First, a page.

Even in a year that didn’t begin as well as he would have hoped, Ryan Villopoto finishes a season tonight that many other racers would dream of putting together.
And whether it’s even his best season is open for debate, which shows how much Villopoto has dominated AMA Supercross.
He enters the race at 7 p.m. today having clinched his fourth consecutive championship, doing so last Saturday in East Rutherford, N.J., to match Jeremy McGrath’s record set from 1993 to 1996.
“It was a really big deal,” Villopoto said. “Like I’ve said a couple of times before, you don’t have really a whole lot of time to reflect on what I have done just because I ended up wrapping it up a race early, and now we’re now here at Vegas one week later. Even then, I think the only time you’ll really be able to sit back and look back at it is when I am retired and some time has gone by to really put it all in perspective of what I have done in my career.”
Tonight’s race at Sam Boyd Stadium will take place in front of a new 21-foot by 48-foot video board. The $400,000 board is double the width of the previous one that had been in place since 1999.
Villopoto, 25, doesn’t need a makeover when it comes to his career, but that doesn’t mean changes aren’t in order.
His contract with Monster Energy Kawasaki expires after next season, and Villopoto could seek other challenges. He is intrigued by the idea of driving trucks in short-course races.
If Villopoto wins again next season and breaks McGrath’s record, that could provide the perfect jumping-off point to another venture. Villopoto said, however, he is far from thinking that far out and never has been consumed with chasing McGrath.
“To break that record or even matching it this year wasn’t my goal,” Villopoto said. “My goal was just to try to win another one for myself. It wasn’t to make it four in a row. I’ve never said one time that I want to make it four in a row or to make it five in a row.”
Villopoto, who is from Poulsbo, Wash., began the season a little slow. Though he won one of his first three races, he finished fourth and fifth in the others.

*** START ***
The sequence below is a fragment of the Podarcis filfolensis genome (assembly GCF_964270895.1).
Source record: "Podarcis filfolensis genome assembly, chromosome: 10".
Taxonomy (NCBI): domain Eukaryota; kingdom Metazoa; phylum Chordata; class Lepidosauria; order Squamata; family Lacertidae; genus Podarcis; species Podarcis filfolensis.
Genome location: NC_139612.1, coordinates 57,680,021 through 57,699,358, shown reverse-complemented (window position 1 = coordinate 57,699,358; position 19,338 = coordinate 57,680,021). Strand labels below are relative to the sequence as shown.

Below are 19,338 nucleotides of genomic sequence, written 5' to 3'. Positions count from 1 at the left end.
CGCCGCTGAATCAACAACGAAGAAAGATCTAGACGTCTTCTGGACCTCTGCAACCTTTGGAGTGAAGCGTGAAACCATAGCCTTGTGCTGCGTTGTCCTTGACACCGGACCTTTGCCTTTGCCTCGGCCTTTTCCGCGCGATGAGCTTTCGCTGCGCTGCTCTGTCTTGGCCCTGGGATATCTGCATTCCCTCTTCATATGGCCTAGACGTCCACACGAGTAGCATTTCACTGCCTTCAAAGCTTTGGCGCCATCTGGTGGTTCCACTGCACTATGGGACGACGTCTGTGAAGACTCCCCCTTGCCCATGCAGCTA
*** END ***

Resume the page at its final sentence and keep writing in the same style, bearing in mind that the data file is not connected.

Not terrible, but not the kind of start a championship rider wants if he is going to add another title.
“I just wasn’t riding like myself,” Villopoto said. “Midseason, we made some small changes, and it seems like now toward the end of the season, those small changes that we did make … I’m a lot more comfortable with the bike, and the bike is working underneath me a lot better.”
Villopoto has won six races, but more amazingly than that has been his consistency. He hasn’t finished worse than sixth in any race, and most riders can usually count on at least one event that is a complete failure.
Whether this has been his best Supercross season, though, is debatable.
Topping 2012 would be difficult. Not only did Villopoto win nine times, but he also clinched the championship with four races left. Last season, he made it first across the finish line 10 times.
If other series are taken into account, 2011 would be tough to beat. Villopoto not only won the Supercross title, but also took the AMA Motocross Championship, Motocross of Nations Championship and the Monster Energy Cup Million.
Any rider would take any of those seasons.
The fact Villopoto is responsible for all of them speaks to his greatness.
Now the challenge is to keep it going.
“Obviously, everybody expects you to win,” he said. “There are a lot people that are waiting for that next guy to knock you off the top, whoever that is. For myself, the pressure builds every year that you do keep on winning.”
Contact reporter Mark Anderson at firstname.lastname@example.org or 702-387-2914. Follow him on Twitter @markanderson65.